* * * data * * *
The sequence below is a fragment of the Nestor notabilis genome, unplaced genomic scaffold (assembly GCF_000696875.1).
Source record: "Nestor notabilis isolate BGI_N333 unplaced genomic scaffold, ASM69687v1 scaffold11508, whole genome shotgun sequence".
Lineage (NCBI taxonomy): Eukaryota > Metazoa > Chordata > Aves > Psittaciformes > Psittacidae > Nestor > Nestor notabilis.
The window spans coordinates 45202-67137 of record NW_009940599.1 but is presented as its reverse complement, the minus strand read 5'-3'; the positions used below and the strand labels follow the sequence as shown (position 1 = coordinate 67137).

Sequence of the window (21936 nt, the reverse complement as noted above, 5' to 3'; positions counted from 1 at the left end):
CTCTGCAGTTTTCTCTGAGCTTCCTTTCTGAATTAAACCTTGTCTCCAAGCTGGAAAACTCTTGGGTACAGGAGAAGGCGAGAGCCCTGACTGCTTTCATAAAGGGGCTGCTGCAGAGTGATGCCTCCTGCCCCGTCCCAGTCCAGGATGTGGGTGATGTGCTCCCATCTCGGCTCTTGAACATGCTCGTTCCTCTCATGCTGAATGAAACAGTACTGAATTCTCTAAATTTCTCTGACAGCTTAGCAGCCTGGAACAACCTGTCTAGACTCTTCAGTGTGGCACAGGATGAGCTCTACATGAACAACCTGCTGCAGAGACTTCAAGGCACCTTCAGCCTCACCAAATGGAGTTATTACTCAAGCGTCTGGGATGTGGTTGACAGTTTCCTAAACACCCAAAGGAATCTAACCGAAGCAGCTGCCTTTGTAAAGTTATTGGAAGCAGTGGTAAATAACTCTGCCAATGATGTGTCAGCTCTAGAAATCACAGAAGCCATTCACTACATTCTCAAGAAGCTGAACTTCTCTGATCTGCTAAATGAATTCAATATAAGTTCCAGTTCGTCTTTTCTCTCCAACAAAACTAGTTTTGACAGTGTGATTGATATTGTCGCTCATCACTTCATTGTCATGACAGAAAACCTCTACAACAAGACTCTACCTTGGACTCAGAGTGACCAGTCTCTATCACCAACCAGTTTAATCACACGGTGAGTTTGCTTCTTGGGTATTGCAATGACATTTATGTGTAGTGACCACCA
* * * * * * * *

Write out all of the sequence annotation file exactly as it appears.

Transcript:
The sequence below is a fragment of the Nestor notabilis genome, unplaced genomic scaffold (assembly GCF_000696875.1).
Source record: "Nestor notabilis isolate BGI_N333 unplaced genomic scaffold, ASM69687v1 scaffold11508, whole genome shotgun sequence".
Lineage (NCBI taxonomy): Eukaryota > Metazoa > Chordata > Aves > Psittaciformes > Psittacidae > Nestor > Nestor notabilis.
The window spans coordinates 45202-67137 of record NW_009940599.1 but is presented as its reverse complement, the minus strand read 5'-3'; the positions used below and the strand labels follow the sequence as shown (position 1 = coordinate 67137).

Sequence of the window (21936 nt, the reverse complement as noted above, 5' to 3'; positions counted from 1 at the left end):
CTCTGCAGTTTTCTCTGAGCTTCCTTTCTGAATTAAACCTTGTCTCCAAGCTGGAAAACTCTTGGGTACAGGAGAAGGCGAGAGCCCTGACTGCTTTCATAAAGGGGCTGCTGCAGAGTGATGCCTCCTGCCCCGTCCCAGTCCAGGATGTGGGTGATGTGCTCCCATCTCGGCTCTTGAACATGCTCGTTCCTCTCATGCTGAATGAAACAGTACTGAATTCTCTAAATTTCTCTGACAGCTTAGCAGCCTGGAACAACCTGTCTAGACTCTTCAGTGTGGCACAGGATGAGCTCTACATGAACAACCTGCTGCAGAGACTTCAAGGCACCTTCAGCCTCACCAAATGGAGTTATTACTCAAGCGTCTGGGATGTGGTTGACAGTTTCCTAAACACCCAAAGGAATCTAACCGAAGCAGCTGCCTTTGTAAAGTTATTGGAAGCAGTGGTAAATAACTCTGCCAATGATGTGTCAGCTCTAGAAATCACAGAAGCCATTCACTACATTCTCAAGAAGCTGAACTTCTCTGATCTGCTAAATGAATTCAATATAAGTTCCAGTTCGTCTTTTCTCTCCAACAAAACTAGTTTTGACAGTGTGATTGATATTGTCGCTCATCACTTCATTGTCATGACAGAAAACCTCTACAACAAGACTCTACCTTGGACTCAGAGTGACCAGTCTCTATCACCAACCAGTTTAATCACACGGTGAGTTTGCTTCTTGGGTATTGCAATGACATTTATGTGTAGTGACCACCA